Firing seismic airguns to find new oil reserves in the Arctic Ocean is ‘alarming’ and could seriously injure whales and other marine life, according to a new scientific review. The oil industry is increasingly looking towards the region as climate change melts large areas of Arctic sea ice.
A Norwegian company operating off east Greenland recently began firing airguns that emit 259 decibel blasts towards the seabed in order to find possible oil reservoirs. Above water, this sound intensity would be perceived by humans as approximately eight times louder than a jet engine taking off.
Report author Dr Oliver Boisseau, a senior research scientist at Marine Conservation Research said: ”It is clear that noise from seismic activity has an impact on whales as it can damage their hearing, ability to communicate and also displace animals, affecting diving behavior, feeding and migration patterns. There are increasing indications that this could cause serious injury, and may also disrupt reproductive success and increase the risk of strandings and ice entrapments,”
Global oil companies including BP, Chevron and Royal Dutch Shell all own drilling rights in the Greenland Sea and are the likely customers for the data uncovered by the seismic testing company – TGS Nopec.
A Greenpeace ship is currently on its way to the area to document the seismic testing fleet, which plans to complete 7,000km of ‘survey lines’ of the seabed in the high Arctic, between 75 and 80 degrees north.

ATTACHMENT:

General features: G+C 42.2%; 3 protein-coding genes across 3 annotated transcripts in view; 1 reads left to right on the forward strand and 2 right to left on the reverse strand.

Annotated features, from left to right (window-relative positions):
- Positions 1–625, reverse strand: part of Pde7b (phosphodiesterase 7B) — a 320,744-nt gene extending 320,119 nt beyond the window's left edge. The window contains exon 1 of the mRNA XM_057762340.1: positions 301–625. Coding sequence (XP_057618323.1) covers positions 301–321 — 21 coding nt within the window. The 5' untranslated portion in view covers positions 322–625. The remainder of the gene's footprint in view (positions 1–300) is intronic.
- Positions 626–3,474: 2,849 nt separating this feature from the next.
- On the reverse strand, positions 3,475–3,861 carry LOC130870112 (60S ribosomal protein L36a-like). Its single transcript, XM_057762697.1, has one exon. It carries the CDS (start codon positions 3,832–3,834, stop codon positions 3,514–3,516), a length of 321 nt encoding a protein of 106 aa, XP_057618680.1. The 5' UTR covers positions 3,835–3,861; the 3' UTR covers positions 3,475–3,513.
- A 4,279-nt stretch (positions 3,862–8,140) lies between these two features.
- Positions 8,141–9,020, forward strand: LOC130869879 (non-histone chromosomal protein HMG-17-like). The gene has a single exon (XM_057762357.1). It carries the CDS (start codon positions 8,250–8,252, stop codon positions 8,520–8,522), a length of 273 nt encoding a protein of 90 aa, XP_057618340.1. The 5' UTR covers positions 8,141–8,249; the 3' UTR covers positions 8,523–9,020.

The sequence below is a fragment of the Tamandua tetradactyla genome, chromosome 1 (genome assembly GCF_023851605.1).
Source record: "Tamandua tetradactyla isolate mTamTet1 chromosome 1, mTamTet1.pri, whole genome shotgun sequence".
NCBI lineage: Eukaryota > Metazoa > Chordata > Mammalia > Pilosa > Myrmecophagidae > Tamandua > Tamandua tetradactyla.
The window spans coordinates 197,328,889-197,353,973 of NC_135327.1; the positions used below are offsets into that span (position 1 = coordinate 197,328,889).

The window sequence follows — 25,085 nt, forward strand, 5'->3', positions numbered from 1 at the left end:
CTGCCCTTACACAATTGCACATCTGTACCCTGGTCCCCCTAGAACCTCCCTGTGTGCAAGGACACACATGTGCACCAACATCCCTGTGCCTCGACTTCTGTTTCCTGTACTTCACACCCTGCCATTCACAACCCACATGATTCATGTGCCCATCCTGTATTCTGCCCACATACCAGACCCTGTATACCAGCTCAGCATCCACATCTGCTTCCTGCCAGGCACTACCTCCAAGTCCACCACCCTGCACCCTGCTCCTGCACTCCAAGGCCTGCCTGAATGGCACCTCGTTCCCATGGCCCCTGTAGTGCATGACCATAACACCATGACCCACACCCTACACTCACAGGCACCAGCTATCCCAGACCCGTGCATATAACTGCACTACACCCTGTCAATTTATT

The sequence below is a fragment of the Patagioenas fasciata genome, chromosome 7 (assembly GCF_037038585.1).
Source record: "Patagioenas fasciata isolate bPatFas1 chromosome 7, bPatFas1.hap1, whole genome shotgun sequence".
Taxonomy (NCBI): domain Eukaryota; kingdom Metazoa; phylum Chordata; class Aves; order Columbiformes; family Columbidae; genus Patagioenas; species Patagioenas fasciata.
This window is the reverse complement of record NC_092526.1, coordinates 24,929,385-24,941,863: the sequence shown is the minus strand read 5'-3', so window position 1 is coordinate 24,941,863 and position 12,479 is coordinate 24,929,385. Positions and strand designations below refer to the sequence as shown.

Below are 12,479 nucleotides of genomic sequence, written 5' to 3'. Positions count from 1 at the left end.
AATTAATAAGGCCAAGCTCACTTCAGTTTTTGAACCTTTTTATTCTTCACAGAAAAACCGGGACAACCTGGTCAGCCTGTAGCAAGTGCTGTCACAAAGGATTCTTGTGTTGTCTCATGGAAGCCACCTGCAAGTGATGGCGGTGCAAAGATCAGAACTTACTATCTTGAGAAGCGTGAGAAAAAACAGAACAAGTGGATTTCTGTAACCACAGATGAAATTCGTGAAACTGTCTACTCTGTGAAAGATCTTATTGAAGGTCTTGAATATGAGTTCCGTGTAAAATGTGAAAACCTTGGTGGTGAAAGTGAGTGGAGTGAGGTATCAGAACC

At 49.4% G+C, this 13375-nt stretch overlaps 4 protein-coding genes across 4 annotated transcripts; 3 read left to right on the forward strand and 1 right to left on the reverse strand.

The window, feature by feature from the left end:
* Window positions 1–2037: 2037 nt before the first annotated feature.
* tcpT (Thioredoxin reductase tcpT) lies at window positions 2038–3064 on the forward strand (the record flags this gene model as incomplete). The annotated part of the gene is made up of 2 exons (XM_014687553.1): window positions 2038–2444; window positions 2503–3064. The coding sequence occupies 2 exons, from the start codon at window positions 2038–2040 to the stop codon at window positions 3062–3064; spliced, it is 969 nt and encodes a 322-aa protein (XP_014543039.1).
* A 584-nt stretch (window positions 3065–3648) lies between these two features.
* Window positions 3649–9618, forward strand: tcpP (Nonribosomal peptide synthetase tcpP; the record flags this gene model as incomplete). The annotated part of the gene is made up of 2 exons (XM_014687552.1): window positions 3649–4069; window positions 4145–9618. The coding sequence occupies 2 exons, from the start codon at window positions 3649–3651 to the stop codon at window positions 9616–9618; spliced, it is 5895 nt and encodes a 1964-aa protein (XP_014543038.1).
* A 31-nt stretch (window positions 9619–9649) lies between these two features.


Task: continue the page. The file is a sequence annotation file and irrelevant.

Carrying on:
Arctic campaigner Sune Scheller onboard Greenpeace ship Arctic Sunrise said: “Seismic blasting in icy waters is just one of the horrific practices the oil industry is doing in the Arctic, firing airguns into this important and beautiful ocean. Shell and other oil companies are hoping the world won’t know that seismic blasting exist, even less notice the danger it poses to endangered whales and other marine life, but we’re here to expose this madness and keep eyes and ears on a harmful operation.”
The seismic operation will take place adjacent to ‘closed areas’ and overlaps with ‘areas of concern’ appointed by the Greenlandic authorities, designated for the protection of narwhal, walrus and a critically endangered population of bowhead whales.
Boisseau continued: ”It is alarming to consider the vast amount of seismic activity being planned and conducted in the High Arctic, given the fragile nature of the ecosystem and the potential for disturbance and harm to whales. It seems justified to urge for extreme caution given both the lack of data and the limited understanding of the short and long term impact of seismic noise on sensitive Arctic species, especially the narwhal,”.